Sweden’s Krona Surges as Confidence Index Exceeds Estimates

Sweden’s krona gained after an index measuring household sentiment rose to its highest in more than two years amid government promises to cut incomes taxes.

The krona strengthened 0.3 percent against the euro to 8.7447 as of 10:14 a.m. in Stockholm. Versus the dollar, the Swedish currency rose 0.4 percent to 6.3251.

The consumer confidence index climbed to 102.0 in October from a revised 97.9 the previous month, the Swedish National Institute of Economic Research said in a statement today. That beat the 98.5 median estimate in a Bloomberg survey of 10 analysts. A gauge of manufacturing confidence rose to a 17-month high of 101.2 from a revised 94.5 and compared with analyst expectations of 96.2.

“Households have become more positive about both their personal finances and the Swedish economy,” NIER said. Manufacturing “orders from the domestic market have risen in recent months, while export demand has softened somewhat. Employment is expected to fall further, but the percentage of firms anticipating cutbacks is smaller than before.”

Sweden’s government last month said it will cut income taxes next year for a fifth time since coming to power in 2006 to support a recovery in the $540 billion economy. The central bank yesterday it will underpin demand by keeping its main lending rate unchanged at 1 percent until late next year.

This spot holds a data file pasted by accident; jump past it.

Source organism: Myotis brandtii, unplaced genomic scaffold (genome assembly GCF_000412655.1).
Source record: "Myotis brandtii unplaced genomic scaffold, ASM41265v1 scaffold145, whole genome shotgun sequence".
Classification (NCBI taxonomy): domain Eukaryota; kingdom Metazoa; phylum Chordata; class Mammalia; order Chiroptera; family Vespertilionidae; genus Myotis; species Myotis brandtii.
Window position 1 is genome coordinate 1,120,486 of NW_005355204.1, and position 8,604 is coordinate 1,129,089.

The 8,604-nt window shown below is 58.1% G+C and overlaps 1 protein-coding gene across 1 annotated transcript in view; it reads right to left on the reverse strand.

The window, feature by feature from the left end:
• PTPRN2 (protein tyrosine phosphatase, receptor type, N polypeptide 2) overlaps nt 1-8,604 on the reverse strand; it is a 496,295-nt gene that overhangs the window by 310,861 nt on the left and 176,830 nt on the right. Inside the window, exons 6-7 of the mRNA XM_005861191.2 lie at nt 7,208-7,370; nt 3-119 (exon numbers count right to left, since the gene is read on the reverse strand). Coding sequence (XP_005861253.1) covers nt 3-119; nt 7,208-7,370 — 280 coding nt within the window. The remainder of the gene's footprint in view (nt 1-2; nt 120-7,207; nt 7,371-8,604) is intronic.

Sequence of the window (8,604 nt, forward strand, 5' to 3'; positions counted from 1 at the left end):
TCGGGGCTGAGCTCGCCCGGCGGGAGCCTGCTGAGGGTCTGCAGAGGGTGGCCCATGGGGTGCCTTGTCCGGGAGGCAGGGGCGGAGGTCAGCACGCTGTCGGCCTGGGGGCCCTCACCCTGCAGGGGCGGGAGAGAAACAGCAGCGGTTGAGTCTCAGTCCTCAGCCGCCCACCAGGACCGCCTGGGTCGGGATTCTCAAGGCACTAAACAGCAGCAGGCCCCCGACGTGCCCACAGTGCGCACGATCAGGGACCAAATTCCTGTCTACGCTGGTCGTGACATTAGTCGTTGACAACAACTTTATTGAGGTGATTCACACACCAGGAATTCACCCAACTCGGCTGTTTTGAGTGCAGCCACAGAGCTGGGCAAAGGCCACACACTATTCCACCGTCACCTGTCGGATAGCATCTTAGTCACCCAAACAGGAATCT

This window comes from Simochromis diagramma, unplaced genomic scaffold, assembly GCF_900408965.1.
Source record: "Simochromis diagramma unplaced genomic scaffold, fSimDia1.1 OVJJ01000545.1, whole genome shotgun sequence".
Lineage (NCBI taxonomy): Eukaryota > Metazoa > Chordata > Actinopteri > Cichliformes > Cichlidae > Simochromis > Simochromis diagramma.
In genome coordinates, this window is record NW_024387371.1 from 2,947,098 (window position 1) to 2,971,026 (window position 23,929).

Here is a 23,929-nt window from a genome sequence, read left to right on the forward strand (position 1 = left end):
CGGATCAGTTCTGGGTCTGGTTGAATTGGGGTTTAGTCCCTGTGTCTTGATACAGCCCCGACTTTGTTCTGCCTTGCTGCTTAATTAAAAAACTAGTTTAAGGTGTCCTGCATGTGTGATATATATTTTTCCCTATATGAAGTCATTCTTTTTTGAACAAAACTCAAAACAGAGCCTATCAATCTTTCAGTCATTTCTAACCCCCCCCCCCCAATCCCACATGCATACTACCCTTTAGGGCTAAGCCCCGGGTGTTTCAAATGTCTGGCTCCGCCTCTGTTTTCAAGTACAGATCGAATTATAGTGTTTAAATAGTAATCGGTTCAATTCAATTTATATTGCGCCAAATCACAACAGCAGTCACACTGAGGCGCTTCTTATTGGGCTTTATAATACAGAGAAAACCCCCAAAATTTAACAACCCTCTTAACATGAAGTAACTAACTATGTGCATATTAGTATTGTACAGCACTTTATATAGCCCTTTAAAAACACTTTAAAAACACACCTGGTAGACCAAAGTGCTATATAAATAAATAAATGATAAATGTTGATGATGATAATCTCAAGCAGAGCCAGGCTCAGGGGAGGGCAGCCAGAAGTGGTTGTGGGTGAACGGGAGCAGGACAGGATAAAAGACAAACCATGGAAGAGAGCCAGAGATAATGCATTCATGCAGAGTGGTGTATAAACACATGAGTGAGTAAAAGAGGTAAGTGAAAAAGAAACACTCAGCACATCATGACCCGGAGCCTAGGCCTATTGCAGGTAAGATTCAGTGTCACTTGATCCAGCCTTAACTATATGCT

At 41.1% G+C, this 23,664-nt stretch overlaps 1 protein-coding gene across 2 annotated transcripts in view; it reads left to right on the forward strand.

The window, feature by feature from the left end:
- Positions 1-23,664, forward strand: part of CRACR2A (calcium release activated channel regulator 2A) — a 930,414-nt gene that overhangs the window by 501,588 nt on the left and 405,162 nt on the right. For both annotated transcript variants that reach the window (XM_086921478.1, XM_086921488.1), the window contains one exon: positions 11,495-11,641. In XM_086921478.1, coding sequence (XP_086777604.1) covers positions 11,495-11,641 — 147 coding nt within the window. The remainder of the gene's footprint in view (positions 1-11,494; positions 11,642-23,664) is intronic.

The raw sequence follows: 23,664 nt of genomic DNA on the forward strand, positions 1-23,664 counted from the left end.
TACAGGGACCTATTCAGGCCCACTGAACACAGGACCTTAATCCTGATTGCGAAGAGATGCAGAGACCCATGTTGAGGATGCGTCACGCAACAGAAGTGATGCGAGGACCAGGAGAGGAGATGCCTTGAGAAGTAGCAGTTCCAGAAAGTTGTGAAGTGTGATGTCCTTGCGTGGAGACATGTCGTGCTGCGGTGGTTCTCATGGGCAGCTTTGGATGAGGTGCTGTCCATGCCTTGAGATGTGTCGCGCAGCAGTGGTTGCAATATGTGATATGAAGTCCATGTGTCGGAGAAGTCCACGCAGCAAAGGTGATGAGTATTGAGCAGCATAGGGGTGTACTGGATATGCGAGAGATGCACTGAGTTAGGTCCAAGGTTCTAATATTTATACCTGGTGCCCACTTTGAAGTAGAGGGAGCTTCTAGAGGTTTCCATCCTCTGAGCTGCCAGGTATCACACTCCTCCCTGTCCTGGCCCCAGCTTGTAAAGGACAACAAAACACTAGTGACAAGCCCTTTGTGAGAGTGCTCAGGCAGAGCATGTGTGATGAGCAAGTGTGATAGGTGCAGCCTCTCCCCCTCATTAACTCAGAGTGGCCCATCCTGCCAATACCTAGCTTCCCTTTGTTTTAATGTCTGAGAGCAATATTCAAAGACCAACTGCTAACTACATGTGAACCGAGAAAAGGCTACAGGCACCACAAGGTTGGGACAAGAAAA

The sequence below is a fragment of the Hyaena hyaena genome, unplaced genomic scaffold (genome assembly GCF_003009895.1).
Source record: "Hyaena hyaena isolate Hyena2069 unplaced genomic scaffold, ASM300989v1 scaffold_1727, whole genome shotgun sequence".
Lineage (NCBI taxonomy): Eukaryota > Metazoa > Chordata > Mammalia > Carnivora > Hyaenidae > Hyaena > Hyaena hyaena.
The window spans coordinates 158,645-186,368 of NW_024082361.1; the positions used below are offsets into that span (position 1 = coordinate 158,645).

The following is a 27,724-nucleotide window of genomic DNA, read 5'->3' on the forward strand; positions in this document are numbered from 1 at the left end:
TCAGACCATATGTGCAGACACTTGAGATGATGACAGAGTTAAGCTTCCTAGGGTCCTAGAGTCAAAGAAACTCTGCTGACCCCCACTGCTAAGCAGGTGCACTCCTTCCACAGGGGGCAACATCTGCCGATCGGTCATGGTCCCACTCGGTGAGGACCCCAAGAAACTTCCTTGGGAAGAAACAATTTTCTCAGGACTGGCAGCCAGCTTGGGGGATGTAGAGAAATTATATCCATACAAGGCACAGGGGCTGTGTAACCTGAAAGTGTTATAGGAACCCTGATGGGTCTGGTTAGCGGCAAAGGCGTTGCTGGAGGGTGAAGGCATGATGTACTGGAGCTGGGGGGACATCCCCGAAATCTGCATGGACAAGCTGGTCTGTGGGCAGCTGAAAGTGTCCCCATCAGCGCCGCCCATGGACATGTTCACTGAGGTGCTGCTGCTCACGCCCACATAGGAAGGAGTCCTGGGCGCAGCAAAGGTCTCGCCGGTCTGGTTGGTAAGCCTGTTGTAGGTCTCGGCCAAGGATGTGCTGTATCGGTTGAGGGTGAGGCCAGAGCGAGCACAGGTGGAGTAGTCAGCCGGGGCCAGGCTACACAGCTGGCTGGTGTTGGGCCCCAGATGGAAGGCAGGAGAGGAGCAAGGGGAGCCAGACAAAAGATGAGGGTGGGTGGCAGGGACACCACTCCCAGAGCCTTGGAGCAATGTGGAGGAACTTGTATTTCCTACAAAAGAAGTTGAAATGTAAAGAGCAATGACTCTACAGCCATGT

Spending Growth

“The improved confidence should support households’ willingness to spend; we also expect to see good income gains and low inflation ahead, which will boost household’s real purchasing power,” said Andreas Wallstrom, an analyst at Nordea Bank AB in Stockholm, in a note. “It is hard to be anything but optimistic on private consumption going forward.”

The euro-zone emerged from a record-long recession in the second quarter, expanding for the first time since 2011. That’s good news for Sweden, which sells about half its output abroad, of which about 70 percent goes to Europe.

Swedish economic growth will accelerate to 2.6 percent next year from 0.7 percent in 2013, while unemployment will fall to 7.8 percent from 8 percent, the Riksbank predicted yesterday.

Improved consumer and manufacturing confidence ’’suggest upside risks to Swedish GDP growth going forward compared to the Riksbank’s GDP growth estimates,’’ said Martin Enlund, an analyst at Svenska Handelsbanken AB in Stockholm.

Swedish credit growth held at 4.8 percent for a third month in September, Statistics Sweden said today. That’s the highest level since the start of last year, fueling concern of a housing bubble after apartment prices rose 14 percent in the 12 months through August.

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